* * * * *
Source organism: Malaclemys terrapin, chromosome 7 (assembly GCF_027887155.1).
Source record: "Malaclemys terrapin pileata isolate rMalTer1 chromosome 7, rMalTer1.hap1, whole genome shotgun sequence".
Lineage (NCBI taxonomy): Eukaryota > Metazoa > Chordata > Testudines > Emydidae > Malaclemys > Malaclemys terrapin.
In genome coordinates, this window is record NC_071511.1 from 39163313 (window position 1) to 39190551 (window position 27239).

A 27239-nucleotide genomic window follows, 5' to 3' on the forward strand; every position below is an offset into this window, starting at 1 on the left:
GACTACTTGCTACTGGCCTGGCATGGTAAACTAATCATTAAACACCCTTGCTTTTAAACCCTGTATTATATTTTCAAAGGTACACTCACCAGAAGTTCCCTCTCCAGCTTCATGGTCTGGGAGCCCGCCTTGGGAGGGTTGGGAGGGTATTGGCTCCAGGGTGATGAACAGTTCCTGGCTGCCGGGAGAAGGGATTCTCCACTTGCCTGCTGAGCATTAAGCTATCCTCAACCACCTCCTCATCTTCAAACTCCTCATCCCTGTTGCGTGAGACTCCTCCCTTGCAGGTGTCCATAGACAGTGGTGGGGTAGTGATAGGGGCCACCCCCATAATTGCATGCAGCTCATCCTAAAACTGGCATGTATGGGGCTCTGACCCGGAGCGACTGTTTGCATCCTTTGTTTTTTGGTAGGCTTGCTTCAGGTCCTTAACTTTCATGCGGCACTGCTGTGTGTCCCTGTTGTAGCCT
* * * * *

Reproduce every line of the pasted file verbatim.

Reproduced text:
Source organism: Malaclemys terrapin, chromosome 7 (assembly GCF_027887155.1).
Source record: "Malaclemys terrapin pileata isolate rMalTer1 chromosome 7, rMalTer1.hap1, whole genome shotgun sequence".
Lineage (NCBI taxonomy): Eukaryota > Metazoa > Chordata > Testudines > Emydidae > Malaclemys > Malaclemys terrapin.
In genome coordinates, this window is record NC_071511.1 from 39163313 (window position 1) to 39190551 (window position 27239).

A 27239-nucleotide genomic window follows, 5' to 3' on the forward strand; every position below is an offset into this window, starting at 1 on the left:
GACTACTTGCTACTGGCCTGGCATGGTAAACTAATCATTAAACACCCTTGCTTTTAAACCCTGTATTATATTTTCAAAGGTACACTCACCAGAAGTTCCCTCTCCAGCTTCATGGTCTGGGAGCCCGCCTTGGGAGGGTTGGGAGGGTATTGGCTCCAGGGTGATGAACAGTTCCTGGCTGCCGGGAGAAGGGATTCTCCACTTGCCTGCTGAGCATTAAGCTATCCTCAACCACCTCCTCATCTTCAAACTCCTCATCCCTGTTGCGTGAGACTCCTCCCTTGCAGGTGTCCATAGACAGTGGTGGGGTAGTGATAGGGGCCACCCCCATAATTGCATGCAGCTCATCCTAAAACTGGCATGTATGGGGCTCTGACCCGGAGCGACTGTTTGCATCCTTTGTTTTTTGGTAGGCTTGCTTCAGGTCCTTAACTTTCATGCGGCACTGCTGTGTGTCCCTGTTGTAGCCT